A simpler way of putting this is that the job of a software professional is to tell your customer when they’re asking you to do something they shouldn’t do.  Sure, they can go ahead and do whatever the silly thing is anyway, but you shouldn’t really let someone demand that your team build a content management system when there are free and commercial versions out there that may meet your customers’ needs.  Customers tend to talk about how the system should look, so it’s easy to fall down a rabbit-hole of having the customer design everything for you.  If you are mindlessly implementing everything your customer tells you to, you’re somewhere in the spectrum of working with a very capable customer to not behaving as a professional software developer.

  • Q: What can you brush your teeth with, sit on, and telephone people with?
    A: A toothbrush, a chair and a telephone.

This is a bit too subtle and clever, which contradicts something else in the manifesto (see below).  I advocate looking at the problem to see if you’re solving one problem or several.  Consider if it’s really appropriate to solve two or three distinct problems with one development or a monolithic product.  Any way a project can be made smaller, or divided up into several projects is advantageous.  In software we have know from Barry Boehm’s work that there is a diseconomy of scale of software development, so three small projects have a much greater chance of succeeding and coming in near to time than one big project does.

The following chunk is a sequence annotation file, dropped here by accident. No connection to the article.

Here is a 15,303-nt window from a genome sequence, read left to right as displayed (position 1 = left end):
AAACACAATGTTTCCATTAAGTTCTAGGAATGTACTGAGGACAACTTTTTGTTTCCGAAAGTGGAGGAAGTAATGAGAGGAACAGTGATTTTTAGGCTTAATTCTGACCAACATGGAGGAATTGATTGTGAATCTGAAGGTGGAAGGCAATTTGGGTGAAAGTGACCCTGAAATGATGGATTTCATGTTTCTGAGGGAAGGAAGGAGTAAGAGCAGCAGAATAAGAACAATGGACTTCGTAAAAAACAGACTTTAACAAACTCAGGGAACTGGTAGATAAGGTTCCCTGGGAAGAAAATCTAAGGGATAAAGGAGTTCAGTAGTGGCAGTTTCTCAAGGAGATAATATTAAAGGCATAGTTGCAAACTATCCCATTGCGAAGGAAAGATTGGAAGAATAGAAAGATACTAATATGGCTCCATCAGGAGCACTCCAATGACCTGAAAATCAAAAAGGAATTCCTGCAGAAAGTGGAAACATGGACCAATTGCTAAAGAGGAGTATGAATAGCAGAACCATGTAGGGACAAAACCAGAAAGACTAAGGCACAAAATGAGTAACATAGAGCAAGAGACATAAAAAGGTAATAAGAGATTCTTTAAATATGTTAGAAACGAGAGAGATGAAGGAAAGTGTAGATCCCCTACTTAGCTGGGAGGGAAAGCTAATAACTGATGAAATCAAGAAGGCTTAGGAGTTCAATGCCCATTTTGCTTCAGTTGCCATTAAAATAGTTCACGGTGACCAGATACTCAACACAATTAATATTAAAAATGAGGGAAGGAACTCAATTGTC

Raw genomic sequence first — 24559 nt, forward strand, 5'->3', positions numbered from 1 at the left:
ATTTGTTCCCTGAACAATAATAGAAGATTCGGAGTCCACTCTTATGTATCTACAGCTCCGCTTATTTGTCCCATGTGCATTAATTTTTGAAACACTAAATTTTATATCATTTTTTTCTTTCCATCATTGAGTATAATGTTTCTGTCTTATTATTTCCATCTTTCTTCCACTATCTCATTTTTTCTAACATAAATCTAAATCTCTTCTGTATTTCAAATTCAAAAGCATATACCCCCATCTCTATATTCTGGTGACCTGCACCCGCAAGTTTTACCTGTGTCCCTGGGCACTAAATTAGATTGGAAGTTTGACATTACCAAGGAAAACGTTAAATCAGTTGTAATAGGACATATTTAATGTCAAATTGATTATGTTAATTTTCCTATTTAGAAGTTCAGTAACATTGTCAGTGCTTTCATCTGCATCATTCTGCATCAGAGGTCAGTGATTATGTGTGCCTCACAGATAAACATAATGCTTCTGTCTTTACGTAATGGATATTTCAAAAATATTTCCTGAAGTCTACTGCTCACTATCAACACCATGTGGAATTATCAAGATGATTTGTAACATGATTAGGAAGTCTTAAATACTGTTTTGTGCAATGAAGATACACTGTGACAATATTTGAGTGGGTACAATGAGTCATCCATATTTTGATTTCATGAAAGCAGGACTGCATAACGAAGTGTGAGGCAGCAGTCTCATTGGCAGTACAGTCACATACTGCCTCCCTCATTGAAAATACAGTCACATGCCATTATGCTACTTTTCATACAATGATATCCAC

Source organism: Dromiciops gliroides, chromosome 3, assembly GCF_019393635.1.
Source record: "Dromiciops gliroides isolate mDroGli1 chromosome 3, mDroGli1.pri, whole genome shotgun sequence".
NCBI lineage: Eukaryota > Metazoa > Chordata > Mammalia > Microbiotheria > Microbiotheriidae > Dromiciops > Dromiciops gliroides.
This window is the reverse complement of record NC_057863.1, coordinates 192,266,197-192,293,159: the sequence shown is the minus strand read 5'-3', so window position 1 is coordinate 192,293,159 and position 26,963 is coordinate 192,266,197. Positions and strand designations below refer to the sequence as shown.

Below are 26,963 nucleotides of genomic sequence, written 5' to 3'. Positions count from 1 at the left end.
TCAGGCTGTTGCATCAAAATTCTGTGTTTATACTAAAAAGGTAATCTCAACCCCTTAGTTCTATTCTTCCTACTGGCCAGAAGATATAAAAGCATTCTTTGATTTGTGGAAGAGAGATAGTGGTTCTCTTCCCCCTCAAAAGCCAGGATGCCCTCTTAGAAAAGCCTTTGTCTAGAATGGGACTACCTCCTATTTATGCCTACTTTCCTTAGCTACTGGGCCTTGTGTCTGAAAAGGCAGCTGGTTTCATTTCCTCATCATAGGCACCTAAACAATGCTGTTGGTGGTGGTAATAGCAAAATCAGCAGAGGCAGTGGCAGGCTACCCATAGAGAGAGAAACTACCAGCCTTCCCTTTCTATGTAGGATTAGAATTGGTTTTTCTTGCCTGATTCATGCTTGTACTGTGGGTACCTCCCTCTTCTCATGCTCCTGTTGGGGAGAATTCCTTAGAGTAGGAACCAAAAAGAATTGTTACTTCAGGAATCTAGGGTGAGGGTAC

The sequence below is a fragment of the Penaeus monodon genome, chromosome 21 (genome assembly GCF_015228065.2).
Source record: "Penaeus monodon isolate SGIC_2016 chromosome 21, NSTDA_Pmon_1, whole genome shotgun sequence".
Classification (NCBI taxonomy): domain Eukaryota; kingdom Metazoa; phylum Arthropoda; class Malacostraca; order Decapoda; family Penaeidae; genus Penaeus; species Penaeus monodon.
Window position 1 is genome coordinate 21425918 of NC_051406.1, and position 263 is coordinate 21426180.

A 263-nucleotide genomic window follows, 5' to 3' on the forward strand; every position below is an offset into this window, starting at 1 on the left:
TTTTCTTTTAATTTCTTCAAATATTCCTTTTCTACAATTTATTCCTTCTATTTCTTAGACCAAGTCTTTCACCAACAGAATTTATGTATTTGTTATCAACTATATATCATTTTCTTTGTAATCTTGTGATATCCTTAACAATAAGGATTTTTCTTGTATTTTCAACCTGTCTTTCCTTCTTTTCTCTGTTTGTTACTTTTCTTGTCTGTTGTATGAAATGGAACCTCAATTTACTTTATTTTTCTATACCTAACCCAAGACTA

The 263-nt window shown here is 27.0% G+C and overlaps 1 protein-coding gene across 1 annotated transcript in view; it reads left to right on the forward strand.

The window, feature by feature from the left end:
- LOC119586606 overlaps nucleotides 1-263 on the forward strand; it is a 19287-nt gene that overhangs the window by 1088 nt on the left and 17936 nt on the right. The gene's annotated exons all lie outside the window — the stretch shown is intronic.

• Specify performance early.
  • Optimise late.

Specify performance requirements as early as you can and realistically.  If you find your customer pulling very ambitious figures out of thin air, mark the performance requirement for later.  If you find there is hard and believable data behind the performance requirement, then you should note the source and breathe easy that the performance requirement is believable.

Optimising late is a reaction to developers who get carried away making code perfect up front.  If you have a believable performance requirement that is unprecedented then you should see this as a project risk and consider prototyping, benchmarking and discovering early if your project needs to be sent to an early grave for being infeasible before you spend a lot of money and reputation on something impossible.  Pay attention to performance and don’t optimize things that aren’t a bottleneck or won’t help you meet your project goals. 


  • Styles in Microsoft Word are your friend. If you want a Word processor, use Word. If you want a typewriter, use Notepad.

There are many things that may be reused in software development.  Documents are one of the most commonly reused development artifacts.  If you use Word to do your documentation, learn about styles, automation, cross-references, footnotes, and keep your source material close to the document and in source control.  Don’t be too proud to go on a Word course – if you’re tabbing, or double-entering to get paragraph markers please go on a course. 


  • Beware the “framework.”

Perhaps this should read “Beware the project with no end and no clear customer” as this entry was about projects that allow themselves the luxury to think that everyone wants what they’re producing they just don’t know it yet.  I’m sure many successful frameworks came from over-resourced projects with an ambition to meet requirements they just invented for customers that “don’t even exist yet” but I’m also sure there’s a 20:1 ratio of failures to modestly successful frameworks born from over-generous budget allocation.

  • Spurn the “reusable component.”